Due to the multifaceted aspect of child malnutrition, a comprehensive approach which incorporates preventive and health promotion activities and addresses the social and environmental determinants of childhood malnutrition, has been frequently recommended in health literature. As part of this preventive approach, strengthening of health systems, ideally based on primary health care, is considered to be the route to tackle the root causes of poor nutrition, including in non-health sectors. The fundamental concept of comprehensive primary health care was noted three decades ago in the Alma Ata Declaration and explicitly outlined strategies which would respond appropriately to the current health and nutrition needs, and also addresses the social determinants of poor health and nutrition . The Alma Ata's definition of primary health care incorporates community-based approaches to health care, intersectoral action, citizen participation, coordination of care, equity in access to care, appropriate human resource development, social and cultural suitability and publicly-funded services free to all at the point of delivery. Programs built on the Alma-Ata Declaration tended to define health as not the mere absence of illness but embraced a broader, more integrated and holistic view of health. However, after the Alma Ata Declaration, primary health care has been looked at two different ways: PHC as the first level of contact between health system and client, and PHC as a comprehensive approach which includes preventive and health promotion activities as well as citizen participation and intersectoral action.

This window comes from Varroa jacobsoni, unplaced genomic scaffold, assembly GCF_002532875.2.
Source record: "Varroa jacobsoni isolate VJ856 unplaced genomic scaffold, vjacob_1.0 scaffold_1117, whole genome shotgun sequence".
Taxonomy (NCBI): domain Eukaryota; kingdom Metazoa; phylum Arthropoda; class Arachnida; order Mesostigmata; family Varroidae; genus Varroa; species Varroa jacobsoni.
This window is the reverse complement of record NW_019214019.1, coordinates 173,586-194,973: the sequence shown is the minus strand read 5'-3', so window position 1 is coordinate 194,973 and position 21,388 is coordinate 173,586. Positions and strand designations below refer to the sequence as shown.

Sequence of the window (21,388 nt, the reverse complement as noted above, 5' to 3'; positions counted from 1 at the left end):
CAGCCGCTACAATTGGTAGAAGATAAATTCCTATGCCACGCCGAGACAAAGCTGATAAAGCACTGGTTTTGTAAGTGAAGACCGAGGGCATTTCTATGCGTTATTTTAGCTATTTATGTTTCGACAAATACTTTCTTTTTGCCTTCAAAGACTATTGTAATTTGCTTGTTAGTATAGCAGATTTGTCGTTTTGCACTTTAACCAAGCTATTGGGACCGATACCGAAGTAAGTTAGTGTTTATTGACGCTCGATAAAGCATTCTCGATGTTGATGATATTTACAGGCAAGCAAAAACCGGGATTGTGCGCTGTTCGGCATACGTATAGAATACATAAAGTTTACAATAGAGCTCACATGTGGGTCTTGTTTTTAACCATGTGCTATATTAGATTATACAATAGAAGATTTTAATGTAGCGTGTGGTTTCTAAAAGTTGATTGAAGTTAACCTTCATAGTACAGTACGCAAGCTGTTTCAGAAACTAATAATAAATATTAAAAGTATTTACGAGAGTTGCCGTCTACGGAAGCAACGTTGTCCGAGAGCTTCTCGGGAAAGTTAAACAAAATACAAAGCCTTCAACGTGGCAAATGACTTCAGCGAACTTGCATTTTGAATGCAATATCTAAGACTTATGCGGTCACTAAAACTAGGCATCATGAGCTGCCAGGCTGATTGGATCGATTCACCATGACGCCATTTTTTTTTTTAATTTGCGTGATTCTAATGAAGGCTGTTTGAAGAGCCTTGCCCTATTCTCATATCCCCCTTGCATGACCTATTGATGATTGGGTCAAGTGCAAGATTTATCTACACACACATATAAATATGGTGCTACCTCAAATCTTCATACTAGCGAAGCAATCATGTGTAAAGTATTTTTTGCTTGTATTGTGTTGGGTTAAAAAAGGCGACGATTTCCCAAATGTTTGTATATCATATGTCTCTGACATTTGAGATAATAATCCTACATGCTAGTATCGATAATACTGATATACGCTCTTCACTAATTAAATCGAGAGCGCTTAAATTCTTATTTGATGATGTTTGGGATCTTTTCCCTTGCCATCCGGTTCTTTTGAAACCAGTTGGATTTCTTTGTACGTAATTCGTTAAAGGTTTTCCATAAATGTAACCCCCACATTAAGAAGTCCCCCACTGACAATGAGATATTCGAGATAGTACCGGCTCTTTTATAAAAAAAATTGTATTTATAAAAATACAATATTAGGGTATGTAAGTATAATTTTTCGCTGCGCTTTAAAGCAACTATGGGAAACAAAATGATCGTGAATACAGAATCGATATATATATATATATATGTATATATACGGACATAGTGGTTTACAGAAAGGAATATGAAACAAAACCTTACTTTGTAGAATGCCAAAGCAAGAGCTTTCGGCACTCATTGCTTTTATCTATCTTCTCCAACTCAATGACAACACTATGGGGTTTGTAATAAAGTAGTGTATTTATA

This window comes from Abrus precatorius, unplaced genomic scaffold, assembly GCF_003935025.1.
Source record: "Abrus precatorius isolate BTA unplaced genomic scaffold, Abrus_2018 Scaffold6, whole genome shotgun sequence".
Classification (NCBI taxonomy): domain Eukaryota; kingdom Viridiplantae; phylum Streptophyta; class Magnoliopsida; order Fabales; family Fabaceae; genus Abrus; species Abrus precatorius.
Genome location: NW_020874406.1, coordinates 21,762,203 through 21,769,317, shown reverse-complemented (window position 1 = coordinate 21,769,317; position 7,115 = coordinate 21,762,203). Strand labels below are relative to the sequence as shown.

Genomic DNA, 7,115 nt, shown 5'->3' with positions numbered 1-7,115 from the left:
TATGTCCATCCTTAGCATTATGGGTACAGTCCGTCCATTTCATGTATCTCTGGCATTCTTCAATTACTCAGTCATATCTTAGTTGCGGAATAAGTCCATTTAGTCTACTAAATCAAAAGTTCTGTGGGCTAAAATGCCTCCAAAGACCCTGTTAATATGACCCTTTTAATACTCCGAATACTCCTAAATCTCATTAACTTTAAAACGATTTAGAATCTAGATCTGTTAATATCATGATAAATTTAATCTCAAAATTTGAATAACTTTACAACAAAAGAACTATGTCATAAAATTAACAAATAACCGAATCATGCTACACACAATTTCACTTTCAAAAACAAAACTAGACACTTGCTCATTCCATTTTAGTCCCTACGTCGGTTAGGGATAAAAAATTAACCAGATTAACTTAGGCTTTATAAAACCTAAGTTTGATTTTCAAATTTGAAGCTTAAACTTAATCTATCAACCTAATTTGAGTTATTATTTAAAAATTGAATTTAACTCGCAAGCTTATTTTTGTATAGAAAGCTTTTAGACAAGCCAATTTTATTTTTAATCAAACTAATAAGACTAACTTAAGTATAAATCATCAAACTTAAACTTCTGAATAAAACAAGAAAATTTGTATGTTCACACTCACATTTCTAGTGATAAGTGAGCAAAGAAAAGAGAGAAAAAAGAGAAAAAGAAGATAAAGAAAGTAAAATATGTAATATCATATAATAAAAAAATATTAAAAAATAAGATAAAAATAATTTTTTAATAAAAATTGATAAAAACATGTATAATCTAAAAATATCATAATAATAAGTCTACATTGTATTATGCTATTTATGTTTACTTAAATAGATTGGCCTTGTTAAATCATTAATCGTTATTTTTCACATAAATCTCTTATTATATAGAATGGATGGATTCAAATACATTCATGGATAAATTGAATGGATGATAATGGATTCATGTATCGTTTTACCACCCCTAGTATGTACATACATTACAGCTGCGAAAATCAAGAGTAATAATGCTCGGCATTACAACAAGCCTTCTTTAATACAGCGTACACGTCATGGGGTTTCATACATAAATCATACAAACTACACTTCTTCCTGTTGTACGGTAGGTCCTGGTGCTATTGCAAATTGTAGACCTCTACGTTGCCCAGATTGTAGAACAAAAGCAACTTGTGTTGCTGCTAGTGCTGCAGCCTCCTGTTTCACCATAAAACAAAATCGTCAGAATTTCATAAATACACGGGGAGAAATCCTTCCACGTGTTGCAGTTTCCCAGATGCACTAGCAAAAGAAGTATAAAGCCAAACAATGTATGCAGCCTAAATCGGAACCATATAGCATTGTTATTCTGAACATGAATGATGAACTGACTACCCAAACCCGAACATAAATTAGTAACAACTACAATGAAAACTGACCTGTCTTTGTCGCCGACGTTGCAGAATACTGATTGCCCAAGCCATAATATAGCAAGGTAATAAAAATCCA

As a signatory country to the Alma Ata Declaration, a primary health care approach has been employed in Iran since 1979 as the leading strategy for attaining health gain and equity. Many nutrition-related programs have been implemented through the primary health care network, some of which, such as elimination of iodine deficiency disorder via salt iodisation or breastfeeding promotion, have had significant rates of success . Nevertheless, the Iranian primary health care has been concerned to address the high prevalence and unequal distribution of under-nutrition among children. The prevalence rate of chronic malnutrition (stunting) varies widely from 38.1% in the most disadvantaged province to 6.8% in the well-off province . In other words, it seems that the primary health care approach, as identified in the Alma Ata Declaration, has not been sufficiently implemented to address the social determinants of poor health and nutrition and to secure equity in child's nutritional wellbeing. This gap raised the central question: "what are the main constraints and how can the Iranian primary health care system move towards comprehensive approach and hence attain success in addressing child malnutrition?"
To provide advocacy for the implementation of a primary health care approach, an understanding of the perceptions of stakeholders at different levels needs to be explored. Although many studies in the literature stress the importance and magnitude of malnutrition problem, very few studies deal with an approach explaining the perceptions, values and interests of stakeholders and the extent to which perceptions fit the original concept of comprehensive approach, proposed by international health organizations . This study examined the health system's opportunities, barriers and potential remedies from the viewpoint of health stakeholders.
The present study examined the Iranian primary health care system via a stakeholder analysis approach. Grimble et al [, p. 3–4] define stakeholder analysis as "an approach for understanding a system by identifying the key actors or stakeholders in the system, and assessing their respective interest in that system". To assess the Iranian stakeholders' perspectives, a field work was undertaken in Iran using qualitative research methods. Qualitative methods are important research approach for identifying problems and issues from the point of view of people involved .